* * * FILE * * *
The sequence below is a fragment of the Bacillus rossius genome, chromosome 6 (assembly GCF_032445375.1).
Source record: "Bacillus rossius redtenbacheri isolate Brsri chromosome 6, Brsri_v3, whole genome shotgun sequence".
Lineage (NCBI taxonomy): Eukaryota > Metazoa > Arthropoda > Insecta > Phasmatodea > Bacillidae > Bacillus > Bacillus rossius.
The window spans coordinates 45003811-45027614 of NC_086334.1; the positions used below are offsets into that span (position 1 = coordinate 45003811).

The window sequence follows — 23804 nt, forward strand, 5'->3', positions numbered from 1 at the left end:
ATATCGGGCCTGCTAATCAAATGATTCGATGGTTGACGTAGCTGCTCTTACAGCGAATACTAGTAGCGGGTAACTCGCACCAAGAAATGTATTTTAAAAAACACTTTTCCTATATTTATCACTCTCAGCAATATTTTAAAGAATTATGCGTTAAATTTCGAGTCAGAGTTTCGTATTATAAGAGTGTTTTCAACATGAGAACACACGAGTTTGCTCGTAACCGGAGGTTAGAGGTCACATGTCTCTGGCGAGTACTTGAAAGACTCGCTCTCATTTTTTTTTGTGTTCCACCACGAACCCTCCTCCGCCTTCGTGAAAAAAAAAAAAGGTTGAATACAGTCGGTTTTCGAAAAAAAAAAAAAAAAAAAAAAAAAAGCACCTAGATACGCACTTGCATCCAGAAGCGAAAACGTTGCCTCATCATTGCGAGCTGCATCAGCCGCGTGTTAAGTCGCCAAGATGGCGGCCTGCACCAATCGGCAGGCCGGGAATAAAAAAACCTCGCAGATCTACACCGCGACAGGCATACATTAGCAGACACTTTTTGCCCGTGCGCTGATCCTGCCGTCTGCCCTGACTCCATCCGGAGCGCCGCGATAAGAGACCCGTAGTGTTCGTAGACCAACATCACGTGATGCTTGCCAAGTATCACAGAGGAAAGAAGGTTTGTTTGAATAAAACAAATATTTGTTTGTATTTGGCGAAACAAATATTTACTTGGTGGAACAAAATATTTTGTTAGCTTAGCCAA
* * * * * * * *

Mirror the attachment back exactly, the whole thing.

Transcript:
The sequence below is a fragment of the Bacillus rossius genome, chromosome 6 (assembly GCF_032445375.1).
Source record: "Bacillus rossius redtenbacheri isolate Brsri chromosome 6, Brsri_v3, whole genome shotgun sequence".
Lineage (NCBI taxonomy): Eukaryota > Metazoa > Arthropoda > Insecta > Phasmatodea > Bacillidae > Bacillus > Bacillus rossius.
The window spans coordinates 45003811-45027614 of NC_086334.1; the positions used below are offsets into that span (position 1 = coordinate 45003811).

The window sequence follows — 23804 nt, forward strand, 5'->3', positions numbered from 1 at the left end:
ATATCGGGCCTGCTAATCAAATGATTCGATGGTTGACGTAGCTGCTCTTACAGCGAATACTAGTAGCGGGTAACTCGCACCAAGAAATGTATTTTAAAAAACACTTTTCCTATATTTATCACTCTCAGCAATATTTTAAAGAATTATGCGTTAAATTTCGAGTCAGAGTTTCGTATTATAAGAGTGTTTTCAACATGAGAACACACGAGTTTGCTCGTAACCGGAGGTTAGAGGTCACATGTCTCTGGCGAGTACTTGAAAGACTCGCTCTCATTTTTTTTTGTGTTCCACCACGAACCCTCCTCCGCCTTCGTGAAAAAAAAAAAAGGTTGAATACAGTCGGTTTTCGAAAAAAAAAAAAAAAAAAAAAAAAAAGCACCTAGATACGCACTTGCATCCAGAAGCGAAAACGTTGCCTCATCATTGCGAGCTGCATCAGCCGCGTGTTAAGTCGCCAAGATGGCGGCCTGCACCAATCGGCAGGCCGGGAATAAAAAAACCTCGCAGATCTACACCGCGACAGGCATACATTAGCAGACACTTTTTGCCCGTGCGCTGATCCTGCCGTCTGCCCTGACTCCATCCGGAGCGCCGCGATAAGAGACCCGTAGTGTTCGTAGACCAACATCACGTGATGCTTGCCAAGTATCACAGAGGAAAGAAGGTTTGTTTGAATAAAACAAATATTTGTTTGTATTTGGCGAAACAAATATTTACTTGGTGGAACAAAATATTTTGTTAGCTTAGCCAA